6 Local Brewers You Should Know

By Megan Giller  |  June 17, 2014
Credit: Thomas Winslow

We’re changing Austin’s nickname from River City to Craft Beer County. Why? The number of microbreweries is exploding. Beyond the beers themselves, here are six of the most important people creating them.

  • Amos Lowe, ABGB

    Long before Lowe brewed beer for a living, he threw “brew night” parties once a week with 15 or so of his closest friends (including people like Live Oak’s Brian Peters). The mechanical engineer eventually quit his day job to work as a brewer at Uncle Billy’s, and just recently opened his own place with a few coworkers: South Austin’s newest hot spot, the ABGB. When he’s not making beer, Lowe likes to hang out at Barton Springs with his wife and play pedal steel guitar in his band, Little Mikey and the Soda Jerks.

  • Credit: Jenny Sathngam

    Ty Wolosin, Whip In

    That tender goat you ate last week at Lenoir came from Wolosin, who owns Windy Hill Organics and was one of our 2014 30 Under 30 honorees. He also doubles as the assistant brewer at South Austin’s Whip In, where he manages glamorous tasks like cleaning, prepping and brewing. Though the entire group creates the recipes for the microbrewery’s beers, Wolosin wrote the base recipes for award-winning brews like Bitterama and Sita’s Revenge. Look out for two more from him coming soon: the Smoked Serrano Double IPA and TNT (turmeric and thyme) saison.

  • Nate Seale, (512) Brewing

    You can’t get more Austin than head brewer Nate Seale. He says he had his “big epiphany” about beer while drinking a Guinness Extra Stout at dawn at Pedernales Falls. Later on he helped the city’s beloved Alamo Drafthouse develop its strong ties to craft beer and beer-related events. Seale started with (512) in 2008 as the company’s first employee, and he’s the force behind famous beers like the Pecan Porter. So what does he think about besides beer? He says in his free time he likes to read about “obscure stuff” like linguistics and geography (he’s been studying atlases since the second grade).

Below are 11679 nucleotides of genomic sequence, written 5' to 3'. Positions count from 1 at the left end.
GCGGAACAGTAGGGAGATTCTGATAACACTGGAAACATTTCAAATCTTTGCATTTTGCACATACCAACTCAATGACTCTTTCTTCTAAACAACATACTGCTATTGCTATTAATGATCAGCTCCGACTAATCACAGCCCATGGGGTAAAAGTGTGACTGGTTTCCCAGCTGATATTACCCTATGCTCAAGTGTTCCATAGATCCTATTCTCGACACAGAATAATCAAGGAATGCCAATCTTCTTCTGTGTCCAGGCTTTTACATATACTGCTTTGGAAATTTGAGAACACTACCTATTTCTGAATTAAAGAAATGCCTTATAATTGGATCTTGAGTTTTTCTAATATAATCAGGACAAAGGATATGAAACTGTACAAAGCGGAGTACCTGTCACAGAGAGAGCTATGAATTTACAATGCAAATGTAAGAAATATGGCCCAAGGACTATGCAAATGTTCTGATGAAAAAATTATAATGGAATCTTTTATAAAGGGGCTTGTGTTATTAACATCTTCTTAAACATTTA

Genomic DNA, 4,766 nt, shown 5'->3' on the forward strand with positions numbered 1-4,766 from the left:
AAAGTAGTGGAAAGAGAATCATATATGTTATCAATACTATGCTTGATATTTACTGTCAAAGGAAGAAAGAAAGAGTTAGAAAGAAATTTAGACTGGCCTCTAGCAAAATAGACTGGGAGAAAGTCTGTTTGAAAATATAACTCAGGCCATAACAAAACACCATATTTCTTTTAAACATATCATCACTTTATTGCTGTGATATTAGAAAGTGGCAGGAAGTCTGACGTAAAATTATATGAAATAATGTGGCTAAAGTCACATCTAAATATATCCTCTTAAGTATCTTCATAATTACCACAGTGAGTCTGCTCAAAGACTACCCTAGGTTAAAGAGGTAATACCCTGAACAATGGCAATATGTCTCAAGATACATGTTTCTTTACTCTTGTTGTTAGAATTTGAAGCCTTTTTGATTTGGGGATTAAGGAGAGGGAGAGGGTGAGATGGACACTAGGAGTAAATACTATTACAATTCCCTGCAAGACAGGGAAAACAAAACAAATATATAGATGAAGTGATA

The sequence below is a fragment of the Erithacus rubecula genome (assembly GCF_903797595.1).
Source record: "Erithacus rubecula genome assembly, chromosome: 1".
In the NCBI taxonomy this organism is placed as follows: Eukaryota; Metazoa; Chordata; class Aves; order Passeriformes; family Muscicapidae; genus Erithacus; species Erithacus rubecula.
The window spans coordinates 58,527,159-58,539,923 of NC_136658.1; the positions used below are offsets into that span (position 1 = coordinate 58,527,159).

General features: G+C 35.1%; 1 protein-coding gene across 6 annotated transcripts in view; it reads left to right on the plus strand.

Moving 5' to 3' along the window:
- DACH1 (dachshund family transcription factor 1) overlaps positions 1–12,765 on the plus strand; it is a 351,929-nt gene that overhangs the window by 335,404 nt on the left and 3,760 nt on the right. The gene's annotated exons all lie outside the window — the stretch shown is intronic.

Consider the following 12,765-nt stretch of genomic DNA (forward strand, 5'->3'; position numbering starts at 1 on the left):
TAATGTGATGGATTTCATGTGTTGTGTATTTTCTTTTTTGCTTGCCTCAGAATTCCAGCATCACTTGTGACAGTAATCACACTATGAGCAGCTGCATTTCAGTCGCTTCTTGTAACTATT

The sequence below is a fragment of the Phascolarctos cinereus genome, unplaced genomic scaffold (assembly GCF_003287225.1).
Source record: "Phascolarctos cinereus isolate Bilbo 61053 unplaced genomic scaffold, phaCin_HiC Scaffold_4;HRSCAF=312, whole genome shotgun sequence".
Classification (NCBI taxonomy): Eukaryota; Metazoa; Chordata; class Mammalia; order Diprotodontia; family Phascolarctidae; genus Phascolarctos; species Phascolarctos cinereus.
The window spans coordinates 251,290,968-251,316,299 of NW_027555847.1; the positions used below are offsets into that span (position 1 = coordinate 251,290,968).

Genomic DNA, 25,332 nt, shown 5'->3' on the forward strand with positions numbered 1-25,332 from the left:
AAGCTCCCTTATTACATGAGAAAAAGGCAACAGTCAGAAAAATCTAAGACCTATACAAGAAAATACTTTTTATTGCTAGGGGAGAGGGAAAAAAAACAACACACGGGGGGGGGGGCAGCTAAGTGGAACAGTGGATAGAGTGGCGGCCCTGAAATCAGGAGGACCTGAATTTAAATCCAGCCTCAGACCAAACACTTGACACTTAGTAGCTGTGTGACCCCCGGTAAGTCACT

• Credit: Thomas Winslow

    Josh Hare, Hops & Grain Brewing

    The owner and head brewer of East Austin’s popular sustainable microbrewery says he can chug a beer faster than anybody he knows. That’s hardly his claim to fame, though, since draft H&G brews are practically a given at any drinking hole worth its salt in this town. Beyond competing in triathalons and creating great drinks like Alteration and the One They Call Zoe, Hare makes Brew Biscuits for dogs with the spent grain. (Watch us — and our pups — eat them.)

  • Brannon Radicke, Independence Brewing

    Pitmaster isn’t the only food-related job in town that requires waking up at the crack of dawn and working long hours. The head brewer says that he’s never been so happy to do manual labor, so much so that he brews more when he gets home, even while caring for two kids under five. Radicke has been with Independence since 2012 and moved into the head brewer role in 2013. You know those awesome White Rabbit and Hop Brownie beers? Yeah, that was him.

  • Scott Hovey, Adelbert’s

    The founder and brewmaster of Adelbert’s may have worked in the semiconductor industry for more than 25 years, but he’s always been a home brewer. He says the tides turned for him when he sampled aged Belgian beers at his first Craft Brewer’s Conference, and in 2011 he used that passion to open a brewery named after his brother, which specializes in handcrafted Belgian-style ales. But there’s no beer belly on this dude: In his free time, Hovey competes in marathons.